After nearly two decades, the pattern of semester examinations conducted by the University of Madras is set to change.
Introducing objective-type questions and reducing the number of choices for questions by giving an ‘either-or' option are some of the changes to be introduced in the new academic year. The examination pattern was last changed when the university shifted to the semester system in the '80s.
The main objective behind the change is to orient undergraduate and postgraduate students to prevalent patterns in competitive examinations.
The University's Board of Studies for Examinations is revamping its syllabus and question paper pattern in tune with examinations like the National Eligibility Test (NET) and State Eligibility Test (SLET), and those conducted by the Union Public Service Commission (UPSC). This comes at a time when the University Grants Commission has announced that from June 2012, the NET will be an objective-type paper.
Faculty at the University felt the need to include elements of such competitive examinations in their syllabus, since students from rural areas are often forced to attend private coaching classes to prepare for such examinations. Since objective-type questions are an integral component of competitive examinations, faculty members are considering allocating 30 per cent of the marks to such questions in the semester examination.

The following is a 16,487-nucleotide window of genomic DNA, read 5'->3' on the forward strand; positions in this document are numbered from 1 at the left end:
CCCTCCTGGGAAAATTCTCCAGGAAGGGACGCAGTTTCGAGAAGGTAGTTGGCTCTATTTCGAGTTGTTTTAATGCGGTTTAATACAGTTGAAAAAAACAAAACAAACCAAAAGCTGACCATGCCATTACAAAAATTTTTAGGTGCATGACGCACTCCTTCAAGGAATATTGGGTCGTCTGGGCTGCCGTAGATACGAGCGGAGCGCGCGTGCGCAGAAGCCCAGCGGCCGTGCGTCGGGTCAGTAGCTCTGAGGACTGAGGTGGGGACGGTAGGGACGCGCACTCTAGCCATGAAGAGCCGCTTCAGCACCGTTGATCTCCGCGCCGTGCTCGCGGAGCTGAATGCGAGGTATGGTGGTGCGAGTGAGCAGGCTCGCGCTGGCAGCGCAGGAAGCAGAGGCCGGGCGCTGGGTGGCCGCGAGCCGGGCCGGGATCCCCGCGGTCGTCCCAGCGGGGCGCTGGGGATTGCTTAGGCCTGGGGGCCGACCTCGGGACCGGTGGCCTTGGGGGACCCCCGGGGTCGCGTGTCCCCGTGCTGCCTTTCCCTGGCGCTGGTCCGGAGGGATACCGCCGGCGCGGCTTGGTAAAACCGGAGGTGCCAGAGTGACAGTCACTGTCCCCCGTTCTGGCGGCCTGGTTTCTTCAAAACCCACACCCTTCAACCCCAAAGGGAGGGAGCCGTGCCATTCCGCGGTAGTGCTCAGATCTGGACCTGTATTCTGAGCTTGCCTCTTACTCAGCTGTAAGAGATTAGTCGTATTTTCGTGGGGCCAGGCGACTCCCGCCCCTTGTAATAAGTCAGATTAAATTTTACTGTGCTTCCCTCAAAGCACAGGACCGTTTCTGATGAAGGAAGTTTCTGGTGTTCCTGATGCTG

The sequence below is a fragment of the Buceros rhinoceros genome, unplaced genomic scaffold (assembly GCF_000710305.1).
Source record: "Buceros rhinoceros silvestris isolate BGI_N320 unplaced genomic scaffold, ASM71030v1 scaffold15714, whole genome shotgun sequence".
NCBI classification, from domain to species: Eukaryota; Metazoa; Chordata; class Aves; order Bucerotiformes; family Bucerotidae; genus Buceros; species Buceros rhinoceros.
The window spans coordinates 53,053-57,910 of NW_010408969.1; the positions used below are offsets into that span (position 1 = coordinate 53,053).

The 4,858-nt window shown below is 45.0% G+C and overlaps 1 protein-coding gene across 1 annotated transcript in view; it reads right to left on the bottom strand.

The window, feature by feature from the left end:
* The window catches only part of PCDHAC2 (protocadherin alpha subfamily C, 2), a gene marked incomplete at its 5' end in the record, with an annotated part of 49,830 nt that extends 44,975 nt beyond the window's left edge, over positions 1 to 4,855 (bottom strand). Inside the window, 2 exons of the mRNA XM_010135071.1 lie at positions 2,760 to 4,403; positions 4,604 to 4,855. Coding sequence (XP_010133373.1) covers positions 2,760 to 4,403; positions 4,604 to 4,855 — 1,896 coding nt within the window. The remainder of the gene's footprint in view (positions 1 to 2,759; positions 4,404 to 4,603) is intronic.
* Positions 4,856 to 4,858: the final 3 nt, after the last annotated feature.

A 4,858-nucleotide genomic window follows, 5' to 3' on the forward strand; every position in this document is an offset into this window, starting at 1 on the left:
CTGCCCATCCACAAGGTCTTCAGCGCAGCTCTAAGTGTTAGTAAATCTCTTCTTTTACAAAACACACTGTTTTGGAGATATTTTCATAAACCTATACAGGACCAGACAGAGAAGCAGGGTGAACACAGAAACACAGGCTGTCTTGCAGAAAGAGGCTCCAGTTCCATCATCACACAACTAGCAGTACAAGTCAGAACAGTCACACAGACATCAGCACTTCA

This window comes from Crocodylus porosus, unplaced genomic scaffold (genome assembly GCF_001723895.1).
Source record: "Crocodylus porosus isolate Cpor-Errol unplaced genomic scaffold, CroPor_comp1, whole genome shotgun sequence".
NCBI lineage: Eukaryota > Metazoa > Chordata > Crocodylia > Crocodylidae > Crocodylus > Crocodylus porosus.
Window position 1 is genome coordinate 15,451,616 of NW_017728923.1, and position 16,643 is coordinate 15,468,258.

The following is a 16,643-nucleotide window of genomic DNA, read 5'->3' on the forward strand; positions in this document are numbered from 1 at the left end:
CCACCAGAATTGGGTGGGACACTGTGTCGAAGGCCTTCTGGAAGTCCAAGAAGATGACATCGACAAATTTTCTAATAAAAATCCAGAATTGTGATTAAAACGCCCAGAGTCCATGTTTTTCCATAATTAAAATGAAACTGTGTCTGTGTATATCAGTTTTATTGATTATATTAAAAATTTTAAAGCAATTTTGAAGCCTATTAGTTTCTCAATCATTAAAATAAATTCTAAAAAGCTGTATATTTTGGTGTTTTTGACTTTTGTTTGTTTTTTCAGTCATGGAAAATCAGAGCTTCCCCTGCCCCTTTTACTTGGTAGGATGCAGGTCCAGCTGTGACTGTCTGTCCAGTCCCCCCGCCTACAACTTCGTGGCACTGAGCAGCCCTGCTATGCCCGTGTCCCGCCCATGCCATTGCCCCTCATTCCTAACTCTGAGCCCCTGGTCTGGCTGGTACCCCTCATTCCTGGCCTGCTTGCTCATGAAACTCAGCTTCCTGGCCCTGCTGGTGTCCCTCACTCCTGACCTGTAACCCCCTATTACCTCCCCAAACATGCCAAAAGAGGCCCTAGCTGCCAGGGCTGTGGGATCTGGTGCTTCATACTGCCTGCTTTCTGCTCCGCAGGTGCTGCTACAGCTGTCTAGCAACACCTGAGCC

R. Srinivasan, chairman, board of studies of Mathematics (UG), University of Madras, said, “If the syllabus and examination pattern are in tune with competitive examinations, students will not have to make an extra effort to prepare. We want our syllabus and examination patterns to reflect changes in competitive examinations in future too.”
The Board of Studies of all departments have been asked to convene meeting to revise the syllabus.
G. Thiruvasagam, vice-chancellor, University of Madras said currently, students were tested largely on textbook knowledge. “At a time when schools are adopting advanced testing methodologies, the university too must update itself. Students must be tested on their awareness of current events.”
The university is accommodating industry experts' views and taking ideas from other educational institutions, too. Feedback from students will also be considered. “Students now have to answer five out of eight questions in their examination, which means they have a lot of choice and the examination is not competitive. The new pattern will help change that,” said a faculty member of a college.